Hans & Frans, this one is for you! Bitterballen
First, let me clear one thing up.. bitterballen are not bitter.
These are small, round, deep-fried meat croquettes, called bitterballen because they used to be the accompaniment to a herbal liquer called bittertje
These days, a plate of bitterballen, liversausage, cheese and mustard is still called a bittergarnituur
, (garnishes for your bitter), no matter what you drink it with.
Kroketten are sausage-shaped and a favorite sandwichfilling, bitterballen are made from exactly the same mix only smaller and round. I can tell you that on a fridayafternoon, after work, nothing is nicer than going to a bar, ordering a large cold beer and half a dozen of bitterballen with mustard, and start the weekend!
Kroketten and bitterballen both fall into the fastfood category these days and I don't know anyone who makes them from scratch. You can buy highquality ones frozen, and fry them at home, or just eat them out - which is what most people do.
But for who-ever wants to try to make these themselves, here's what I did today..
Ingredients for the ragout
(this recipe will yield about 4 croquettes or 12 bitterballen.)
200 grams of cooked meat. I used a mix of beef and veal because that's what I had. You can chop it up very fine or leave a bit more texture if you prefer.
200 ml. good flavoured stock
30 grams butter
30 grams flour
1 eggyolk (keep the white)
a pinch of mace
pinch of grated nutmeg
parsley or celery
salt and pepper
a little bit of lemon juice.
Make a white sauce from the flour, butter and stock. Flavour with mace and nutmeg and cook for a couple of minutes until you have a smooth and shiny sauce.
To this add the meat, parsley or celery, lemon juice, and eggyolk. Season very generously with salt and pepper. Keep tasting. The deepfried endresult will be blander than what you taste right now, se you should overseason somewhat.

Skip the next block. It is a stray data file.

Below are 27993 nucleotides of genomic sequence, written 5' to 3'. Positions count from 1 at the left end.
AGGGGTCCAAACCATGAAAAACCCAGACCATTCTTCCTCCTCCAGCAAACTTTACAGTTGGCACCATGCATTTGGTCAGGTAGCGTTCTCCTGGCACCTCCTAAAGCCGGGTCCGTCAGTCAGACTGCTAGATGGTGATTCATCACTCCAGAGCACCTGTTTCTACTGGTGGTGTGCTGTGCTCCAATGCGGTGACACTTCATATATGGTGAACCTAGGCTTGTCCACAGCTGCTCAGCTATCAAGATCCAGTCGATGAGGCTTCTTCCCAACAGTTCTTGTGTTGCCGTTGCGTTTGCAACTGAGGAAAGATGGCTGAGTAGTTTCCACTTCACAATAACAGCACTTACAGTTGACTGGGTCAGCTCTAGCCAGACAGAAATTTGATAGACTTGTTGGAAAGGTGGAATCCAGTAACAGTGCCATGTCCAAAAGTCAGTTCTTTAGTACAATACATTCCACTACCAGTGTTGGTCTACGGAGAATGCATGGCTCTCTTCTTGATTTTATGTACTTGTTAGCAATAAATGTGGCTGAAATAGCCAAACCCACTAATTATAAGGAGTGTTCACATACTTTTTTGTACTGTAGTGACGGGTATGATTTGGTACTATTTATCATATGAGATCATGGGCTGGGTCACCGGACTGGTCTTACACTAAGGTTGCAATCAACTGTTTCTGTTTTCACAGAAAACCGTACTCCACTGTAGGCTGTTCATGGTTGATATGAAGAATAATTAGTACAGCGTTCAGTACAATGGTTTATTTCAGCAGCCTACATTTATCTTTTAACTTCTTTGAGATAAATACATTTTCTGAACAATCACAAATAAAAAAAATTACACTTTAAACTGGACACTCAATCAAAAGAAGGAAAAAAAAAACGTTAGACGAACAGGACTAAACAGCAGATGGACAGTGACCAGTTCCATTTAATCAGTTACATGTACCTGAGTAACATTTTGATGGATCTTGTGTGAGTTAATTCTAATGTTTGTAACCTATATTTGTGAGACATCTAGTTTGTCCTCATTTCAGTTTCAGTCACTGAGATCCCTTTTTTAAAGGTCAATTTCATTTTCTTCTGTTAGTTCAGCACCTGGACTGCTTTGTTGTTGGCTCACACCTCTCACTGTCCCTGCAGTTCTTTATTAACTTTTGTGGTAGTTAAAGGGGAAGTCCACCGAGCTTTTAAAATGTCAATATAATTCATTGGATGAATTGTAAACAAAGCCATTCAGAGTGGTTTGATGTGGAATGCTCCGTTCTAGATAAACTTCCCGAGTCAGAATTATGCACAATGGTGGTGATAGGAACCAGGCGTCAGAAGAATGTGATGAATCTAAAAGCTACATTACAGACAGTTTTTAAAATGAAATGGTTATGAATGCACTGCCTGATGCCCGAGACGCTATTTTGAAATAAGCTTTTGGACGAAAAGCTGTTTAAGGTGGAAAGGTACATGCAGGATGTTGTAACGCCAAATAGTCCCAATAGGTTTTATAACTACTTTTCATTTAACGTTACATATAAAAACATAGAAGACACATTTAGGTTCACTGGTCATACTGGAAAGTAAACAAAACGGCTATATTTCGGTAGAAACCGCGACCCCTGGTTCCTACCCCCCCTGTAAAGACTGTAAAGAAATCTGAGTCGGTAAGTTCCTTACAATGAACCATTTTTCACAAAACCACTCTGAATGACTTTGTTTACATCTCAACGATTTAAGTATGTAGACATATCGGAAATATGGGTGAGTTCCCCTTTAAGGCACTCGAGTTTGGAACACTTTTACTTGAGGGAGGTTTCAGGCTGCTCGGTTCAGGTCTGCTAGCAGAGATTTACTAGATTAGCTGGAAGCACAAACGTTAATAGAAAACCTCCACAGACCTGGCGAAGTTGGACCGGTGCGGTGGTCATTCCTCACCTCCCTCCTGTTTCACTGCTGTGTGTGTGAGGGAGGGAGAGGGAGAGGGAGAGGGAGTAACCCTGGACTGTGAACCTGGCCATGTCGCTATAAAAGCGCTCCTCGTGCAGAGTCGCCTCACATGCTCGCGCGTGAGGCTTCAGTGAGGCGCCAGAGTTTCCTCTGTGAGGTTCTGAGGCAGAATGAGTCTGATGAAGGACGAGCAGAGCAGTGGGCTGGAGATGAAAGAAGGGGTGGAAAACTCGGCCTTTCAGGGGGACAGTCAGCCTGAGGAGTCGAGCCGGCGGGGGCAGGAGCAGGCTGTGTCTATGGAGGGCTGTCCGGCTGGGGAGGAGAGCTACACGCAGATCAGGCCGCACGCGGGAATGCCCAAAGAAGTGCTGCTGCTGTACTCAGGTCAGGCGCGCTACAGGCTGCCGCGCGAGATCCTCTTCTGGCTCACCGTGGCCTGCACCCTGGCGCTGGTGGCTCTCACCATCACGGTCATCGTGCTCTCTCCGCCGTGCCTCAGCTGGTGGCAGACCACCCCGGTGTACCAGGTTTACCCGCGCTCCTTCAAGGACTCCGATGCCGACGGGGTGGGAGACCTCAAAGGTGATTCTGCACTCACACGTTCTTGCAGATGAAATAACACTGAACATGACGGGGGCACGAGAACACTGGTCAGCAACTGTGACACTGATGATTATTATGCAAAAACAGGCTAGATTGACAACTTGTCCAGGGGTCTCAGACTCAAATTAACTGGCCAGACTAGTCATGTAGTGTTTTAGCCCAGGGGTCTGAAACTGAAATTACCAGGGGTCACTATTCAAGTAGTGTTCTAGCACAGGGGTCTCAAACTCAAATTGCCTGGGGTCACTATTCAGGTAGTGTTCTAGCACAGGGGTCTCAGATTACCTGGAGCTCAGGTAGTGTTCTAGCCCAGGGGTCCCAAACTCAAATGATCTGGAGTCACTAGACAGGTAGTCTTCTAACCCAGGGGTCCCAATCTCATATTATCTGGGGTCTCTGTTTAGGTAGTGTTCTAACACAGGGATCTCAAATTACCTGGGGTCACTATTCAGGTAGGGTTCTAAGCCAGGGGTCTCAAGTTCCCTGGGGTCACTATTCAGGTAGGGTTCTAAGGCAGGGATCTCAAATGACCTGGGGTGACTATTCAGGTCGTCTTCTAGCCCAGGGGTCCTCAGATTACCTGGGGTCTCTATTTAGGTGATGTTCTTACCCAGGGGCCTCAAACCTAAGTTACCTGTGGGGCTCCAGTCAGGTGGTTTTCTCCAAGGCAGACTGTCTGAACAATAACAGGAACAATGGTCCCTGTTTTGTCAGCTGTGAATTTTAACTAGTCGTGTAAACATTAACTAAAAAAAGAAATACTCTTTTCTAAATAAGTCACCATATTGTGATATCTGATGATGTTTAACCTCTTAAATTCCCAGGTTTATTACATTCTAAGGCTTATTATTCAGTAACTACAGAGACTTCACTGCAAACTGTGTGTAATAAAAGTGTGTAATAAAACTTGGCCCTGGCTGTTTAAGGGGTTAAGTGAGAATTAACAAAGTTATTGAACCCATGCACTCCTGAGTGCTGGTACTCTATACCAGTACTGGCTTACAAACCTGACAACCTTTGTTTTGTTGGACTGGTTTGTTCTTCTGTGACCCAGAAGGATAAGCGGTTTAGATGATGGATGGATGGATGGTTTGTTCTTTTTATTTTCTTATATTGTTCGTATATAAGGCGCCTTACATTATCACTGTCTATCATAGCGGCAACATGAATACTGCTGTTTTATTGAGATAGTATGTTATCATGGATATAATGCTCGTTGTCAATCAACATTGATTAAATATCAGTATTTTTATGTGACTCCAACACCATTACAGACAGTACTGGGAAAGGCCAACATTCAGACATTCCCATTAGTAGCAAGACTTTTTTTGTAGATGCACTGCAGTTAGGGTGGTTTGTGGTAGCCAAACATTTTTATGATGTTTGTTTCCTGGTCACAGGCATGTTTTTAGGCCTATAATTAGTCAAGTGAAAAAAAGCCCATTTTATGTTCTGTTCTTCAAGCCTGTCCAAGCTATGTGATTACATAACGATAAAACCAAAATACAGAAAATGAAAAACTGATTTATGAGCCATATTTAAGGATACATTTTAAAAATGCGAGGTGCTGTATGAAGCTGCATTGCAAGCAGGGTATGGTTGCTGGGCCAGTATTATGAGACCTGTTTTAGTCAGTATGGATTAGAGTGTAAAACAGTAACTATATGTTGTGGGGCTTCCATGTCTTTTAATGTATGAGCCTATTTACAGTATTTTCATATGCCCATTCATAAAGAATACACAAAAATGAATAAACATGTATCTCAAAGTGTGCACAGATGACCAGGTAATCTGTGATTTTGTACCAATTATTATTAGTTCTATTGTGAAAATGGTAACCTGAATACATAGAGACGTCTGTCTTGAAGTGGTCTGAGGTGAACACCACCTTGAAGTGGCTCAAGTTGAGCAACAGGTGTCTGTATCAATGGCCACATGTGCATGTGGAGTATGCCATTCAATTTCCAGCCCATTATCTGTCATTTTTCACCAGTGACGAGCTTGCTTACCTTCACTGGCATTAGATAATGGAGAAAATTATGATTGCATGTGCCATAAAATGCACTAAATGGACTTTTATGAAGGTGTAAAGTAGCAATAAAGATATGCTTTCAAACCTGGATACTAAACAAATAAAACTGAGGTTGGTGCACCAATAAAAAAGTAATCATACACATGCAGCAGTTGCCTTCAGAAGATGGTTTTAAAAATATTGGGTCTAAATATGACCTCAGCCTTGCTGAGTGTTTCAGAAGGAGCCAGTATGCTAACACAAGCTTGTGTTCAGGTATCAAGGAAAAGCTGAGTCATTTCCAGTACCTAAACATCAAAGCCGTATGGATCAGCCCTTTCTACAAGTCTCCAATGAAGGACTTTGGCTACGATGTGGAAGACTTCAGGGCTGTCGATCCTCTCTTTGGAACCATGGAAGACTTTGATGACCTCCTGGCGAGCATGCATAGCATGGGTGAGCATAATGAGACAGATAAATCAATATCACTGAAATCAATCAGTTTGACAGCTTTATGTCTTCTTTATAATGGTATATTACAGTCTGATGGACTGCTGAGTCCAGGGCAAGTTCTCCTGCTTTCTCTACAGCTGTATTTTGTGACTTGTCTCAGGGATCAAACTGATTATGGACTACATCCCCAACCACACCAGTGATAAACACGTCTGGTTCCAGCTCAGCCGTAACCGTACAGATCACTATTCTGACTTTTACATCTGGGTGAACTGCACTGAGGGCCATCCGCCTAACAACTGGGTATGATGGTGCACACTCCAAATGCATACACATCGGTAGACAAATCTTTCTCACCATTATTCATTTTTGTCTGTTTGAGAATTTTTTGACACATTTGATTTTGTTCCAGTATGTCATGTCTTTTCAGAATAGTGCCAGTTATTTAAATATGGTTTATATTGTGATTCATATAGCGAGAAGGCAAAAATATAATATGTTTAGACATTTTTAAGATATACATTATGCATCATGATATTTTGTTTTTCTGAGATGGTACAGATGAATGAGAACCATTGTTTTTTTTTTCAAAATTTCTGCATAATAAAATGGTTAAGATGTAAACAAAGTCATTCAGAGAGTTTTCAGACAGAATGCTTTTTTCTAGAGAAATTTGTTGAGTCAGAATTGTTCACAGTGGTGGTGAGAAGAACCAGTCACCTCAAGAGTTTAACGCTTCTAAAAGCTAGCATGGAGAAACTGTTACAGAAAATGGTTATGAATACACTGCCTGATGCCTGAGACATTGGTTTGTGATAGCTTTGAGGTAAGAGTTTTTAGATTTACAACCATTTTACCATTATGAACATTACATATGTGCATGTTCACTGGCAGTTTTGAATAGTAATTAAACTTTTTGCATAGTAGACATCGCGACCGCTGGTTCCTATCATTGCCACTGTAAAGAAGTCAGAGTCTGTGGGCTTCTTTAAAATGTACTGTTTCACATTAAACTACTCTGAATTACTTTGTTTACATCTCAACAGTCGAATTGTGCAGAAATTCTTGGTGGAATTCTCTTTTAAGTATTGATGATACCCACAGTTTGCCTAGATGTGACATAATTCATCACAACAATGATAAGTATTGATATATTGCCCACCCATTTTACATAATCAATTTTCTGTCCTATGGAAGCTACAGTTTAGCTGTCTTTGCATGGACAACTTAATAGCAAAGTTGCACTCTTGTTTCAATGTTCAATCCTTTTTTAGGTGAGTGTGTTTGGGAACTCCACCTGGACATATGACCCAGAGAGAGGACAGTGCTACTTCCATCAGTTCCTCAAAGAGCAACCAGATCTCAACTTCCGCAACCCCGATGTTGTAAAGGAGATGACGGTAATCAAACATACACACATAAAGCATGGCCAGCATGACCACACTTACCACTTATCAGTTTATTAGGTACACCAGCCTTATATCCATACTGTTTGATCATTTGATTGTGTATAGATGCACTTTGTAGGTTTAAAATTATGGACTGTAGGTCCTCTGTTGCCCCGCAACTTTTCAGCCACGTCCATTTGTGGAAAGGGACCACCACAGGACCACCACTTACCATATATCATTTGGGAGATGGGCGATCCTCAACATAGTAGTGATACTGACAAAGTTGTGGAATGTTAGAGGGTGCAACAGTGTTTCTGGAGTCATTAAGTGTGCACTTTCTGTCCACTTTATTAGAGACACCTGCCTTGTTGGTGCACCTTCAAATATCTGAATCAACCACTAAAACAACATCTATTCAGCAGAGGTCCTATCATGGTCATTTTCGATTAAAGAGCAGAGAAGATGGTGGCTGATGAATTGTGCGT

Spread this on a plate or in a shallow dish and put in the fridge for a couple of hours until really firm. I know, this does not look very appetizing..
When you are ready to deepfry, heat your oil (I used sunfloweroil) in a pan. I used a fairly small pan because I did not want to fry too many at once (you don't want to stir them about too much or they might crack), and I was only frying up half a dozen. This way you also need less oil. The deep-fried balls will keep warm in a low oven fro a while as you fry the rest.
For the breading you need:
the reserved eggwhite and 1 egg, beaten together
a plate with flour
a plate with breadcrumbs (about 300 grams)
Now comes the messy part. (thanks Dennis for taking the picture)
Take tablespoons of the meat mix and form a round ball. Dip very lightly in flour. Dip in egg. Make sure it's very well coated. Coat with breadcrumbs. Dip in egg again, and coat with crumbs again. So for each ball it's flour - egg - crumbs - egg- crumbs.
they should look like this:
Deepfry. I don't have a thermometer for this so I can't give an exact temperature... The oil should not be too hot ofcourse or the crumbs will burn before the inside is hot.
These were fried for about 4 minutes each. Serve with mustard, and a cold beer.. very good!
Final verdict: they were very good but we both thought they were blander than what we are used to from commercially made bitterballen and kroketten. It could be I underseasoned them, it could also be that some extra flavorings (I'm thinking maybe a bit of shallot or onion in the sauce, or some thyme ) would have added that extra flavor. But we also thought it was great to taste such a pure version of this classic, where the flavor of the meat really comes through, instead of just salt and artificial flavourings. And probably the commercially made ones are extra salty to keep the people in bars ordering beers..
Edited by Chufi, 30 October 2005 - 05:50 AM.